1 Origin story

Here is a little story about the very start of the MLSN guidelines. It was in February 2012 that we came up with the MLSN name. We had been working on this for a while. Larry was preparing for the Bouyoucos Conference to be held in Philadelphia in May 2012, and he would present the first MLSN guidelines there.

Larry and I had been in discussion about soil testing and fertilizer recommendations since I was in graduate school. I was not comfortable with existing guidelines. And I thought the PACE Turf guidelines were too high. At the time I was looking at K to be 50 ppm or higher, P to be 35 ppm or higher, but I had not systematically tried to make a new set of guidelines. I didn’t like the existing ones, I was using my own idiosyncratic method, and then Larry hit on the idea that became MLSN.

PACE Turf had thousands of samples (soil test data) from good-performing turf from their soil testing business. ATC had thousands of samples from good-performing turf from our soil testing business. All the samples were from Brookside Labs, and all used the same method. Could we make use of these data somehow to find new nutrient guidelines? So we started looking at the data, and making lots of calculations (described here), and that became the MLSN guidelines. But, we needed a name.

The best I could think of was “Turf Performance Requirement.” I was always focused on how much we need to have good turf. I guess that would have been the TPR guidelines. Larry came up with the “Minimum Levels for Sustainable Nutrition,” to emphasize that that this is a minimum amount. “We know higher levels are fine,” he wrote to me in February 2012, and “reducing inputs is really the only reason” to have lower recommendations. We were both fine with MLSN as a name, so that’s what we went with, although we have always kept a slightly different focus. I’ve focused on supplying just what the grass uses, and the MLSN approach does that, while making sense for the type of soils (sandy ones!) that grasses are grown in today. PACE Turf has that approach together with an emphasis on reduced inputs and costs compared to conventional guidelines. This collaborative approach on the MLSN guidelines has worked well, and has made sense to turfgrass managers all over the world.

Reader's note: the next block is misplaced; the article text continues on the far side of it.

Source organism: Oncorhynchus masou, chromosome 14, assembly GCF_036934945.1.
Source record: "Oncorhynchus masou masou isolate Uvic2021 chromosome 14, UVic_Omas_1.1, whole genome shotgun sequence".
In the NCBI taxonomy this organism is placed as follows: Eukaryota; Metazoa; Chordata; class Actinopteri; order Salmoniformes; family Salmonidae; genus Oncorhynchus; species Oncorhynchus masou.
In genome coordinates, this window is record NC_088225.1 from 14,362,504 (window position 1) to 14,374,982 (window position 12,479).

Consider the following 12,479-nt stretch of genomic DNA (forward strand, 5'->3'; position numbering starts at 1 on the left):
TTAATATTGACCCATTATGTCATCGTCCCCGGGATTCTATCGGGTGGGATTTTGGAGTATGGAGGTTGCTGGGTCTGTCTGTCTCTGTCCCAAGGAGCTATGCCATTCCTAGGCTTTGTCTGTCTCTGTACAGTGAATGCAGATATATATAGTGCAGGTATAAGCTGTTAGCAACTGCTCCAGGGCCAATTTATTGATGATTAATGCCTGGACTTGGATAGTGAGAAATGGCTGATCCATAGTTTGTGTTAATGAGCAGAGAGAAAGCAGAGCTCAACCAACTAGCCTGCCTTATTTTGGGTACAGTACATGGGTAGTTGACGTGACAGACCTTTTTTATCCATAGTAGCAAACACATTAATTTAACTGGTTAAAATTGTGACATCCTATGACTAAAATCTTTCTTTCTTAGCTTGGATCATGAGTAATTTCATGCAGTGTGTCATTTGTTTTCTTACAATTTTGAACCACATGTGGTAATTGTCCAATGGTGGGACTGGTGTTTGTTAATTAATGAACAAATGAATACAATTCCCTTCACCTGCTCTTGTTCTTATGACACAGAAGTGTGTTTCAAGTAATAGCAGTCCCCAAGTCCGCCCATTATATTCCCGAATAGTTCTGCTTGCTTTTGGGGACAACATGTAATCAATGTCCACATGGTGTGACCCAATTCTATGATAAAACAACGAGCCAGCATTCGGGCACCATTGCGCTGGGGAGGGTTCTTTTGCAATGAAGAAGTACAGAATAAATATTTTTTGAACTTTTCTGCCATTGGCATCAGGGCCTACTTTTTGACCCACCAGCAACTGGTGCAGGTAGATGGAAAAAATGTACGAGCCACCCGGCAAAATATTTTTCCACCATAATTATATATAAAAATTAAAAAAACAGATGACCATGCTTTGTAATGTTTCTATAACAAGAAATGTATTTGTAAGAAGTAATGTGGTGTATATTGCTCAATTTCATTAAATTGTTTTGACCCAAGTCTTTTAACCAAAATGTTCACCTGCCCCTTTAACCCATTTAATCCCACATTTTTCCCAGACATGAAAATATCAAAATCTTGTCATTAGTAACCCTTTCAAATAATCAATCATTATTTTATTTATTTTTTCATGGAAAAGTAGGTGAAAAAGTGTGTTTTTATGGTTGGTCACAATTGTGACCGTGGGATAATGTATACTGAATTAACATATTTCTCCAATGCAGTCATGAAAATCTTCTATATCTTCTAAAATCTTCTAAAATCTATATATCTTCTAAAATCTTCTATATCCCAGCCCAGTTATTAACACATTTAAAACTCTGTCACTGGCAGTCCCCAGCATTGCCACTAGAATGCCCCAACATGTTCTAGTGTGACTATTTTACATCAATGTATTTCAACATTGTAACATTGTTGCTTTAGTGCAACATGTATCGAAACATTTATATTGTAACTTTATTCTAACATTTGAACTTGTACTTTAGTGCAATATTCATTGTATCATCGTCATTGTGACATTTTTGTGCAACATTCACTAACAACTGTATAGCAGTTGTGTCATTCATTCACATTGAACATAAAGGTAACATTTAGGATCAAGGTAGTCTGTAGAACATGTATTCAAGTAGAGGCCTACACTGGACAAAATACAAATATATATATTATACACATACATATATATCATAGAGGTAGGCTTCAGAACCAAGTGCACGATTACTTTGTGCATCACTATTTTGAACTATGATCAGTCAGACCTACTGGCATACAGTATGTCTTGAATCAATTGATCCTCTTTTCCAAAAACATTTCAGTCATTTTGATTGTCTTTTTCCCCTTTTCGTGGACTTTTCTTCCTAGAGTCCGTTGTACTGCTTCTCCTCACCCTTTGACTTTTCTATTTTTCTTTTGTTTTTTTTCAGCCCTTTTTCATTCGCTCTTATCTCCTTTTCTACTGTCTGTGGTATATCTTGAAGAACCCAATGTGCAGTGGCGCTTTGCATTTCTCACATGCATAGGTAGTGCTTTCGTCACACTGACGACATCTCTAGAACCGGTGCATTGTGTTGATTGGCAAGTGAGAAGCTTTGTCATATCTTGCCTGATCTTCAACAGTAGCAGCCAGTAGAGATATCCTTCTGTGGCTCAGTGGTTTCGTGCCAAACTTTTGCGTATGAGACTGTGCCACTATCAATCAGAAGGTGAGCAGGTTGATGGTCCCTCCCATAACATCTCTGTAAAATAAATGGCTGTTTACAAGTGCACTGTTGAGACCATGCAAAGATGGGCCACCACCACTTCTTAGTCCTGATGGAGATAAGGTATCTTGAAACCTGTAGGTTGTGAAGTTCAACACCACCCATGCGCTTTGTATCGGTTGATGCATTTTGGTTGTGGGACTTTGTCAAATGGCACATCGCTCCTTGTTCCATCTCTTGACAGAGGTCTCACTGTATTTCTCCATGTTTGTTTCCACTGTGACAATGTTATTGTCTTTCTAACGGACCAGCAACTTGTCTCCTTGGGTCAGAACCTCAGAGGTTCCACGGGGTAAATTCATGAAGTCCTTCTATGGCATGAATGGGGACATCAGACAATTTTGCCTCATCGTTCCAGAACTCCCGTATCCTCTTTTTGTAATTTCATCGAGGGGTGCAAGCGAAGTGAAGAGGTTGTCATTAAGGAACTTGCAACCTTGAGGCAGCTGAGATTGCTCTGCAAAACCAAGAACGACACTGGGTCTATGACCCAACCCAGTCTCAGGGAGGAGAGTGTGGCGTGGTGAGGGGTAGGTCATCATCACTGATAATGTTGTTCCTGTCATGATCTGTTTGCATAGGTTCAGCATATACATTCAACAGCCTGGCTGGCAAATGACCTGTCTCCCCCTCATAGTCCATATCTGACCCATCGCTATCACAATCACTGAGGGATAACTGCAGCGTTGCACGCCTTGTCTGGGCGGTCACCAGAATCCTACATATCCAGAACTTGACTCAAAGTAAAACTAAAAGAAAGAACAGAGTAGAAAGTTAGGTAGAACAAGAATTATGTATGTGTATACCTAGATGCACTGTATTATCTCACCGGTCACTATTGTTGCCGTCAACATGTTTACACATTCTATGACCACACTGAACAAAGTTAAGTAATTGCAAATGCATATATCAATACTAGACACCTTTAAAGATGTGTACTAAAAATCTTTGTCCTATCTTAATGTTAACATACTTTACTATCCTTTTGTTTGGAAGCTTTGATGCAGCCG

But we did not necessarily think it would be this way. Larry signed off that e-mail from five years ago with this: “Thanks for working on this. I think we are going to make a valuable contribution, but, I have low hopes of widespread adoption.” From those low hopes we started with, I am happy to see so many people around the world making use of, and getting the desired results, with the MLSN guidelines. And to see what I expect the long term result will be, which is getting the same or better turf conditions, with less cost, fewer inputs, and less mental effort focused on turfgrass nutrition. That frees a bit of one’s mind to focus on other matters, and I hope, makes the job easier and more enjoyable.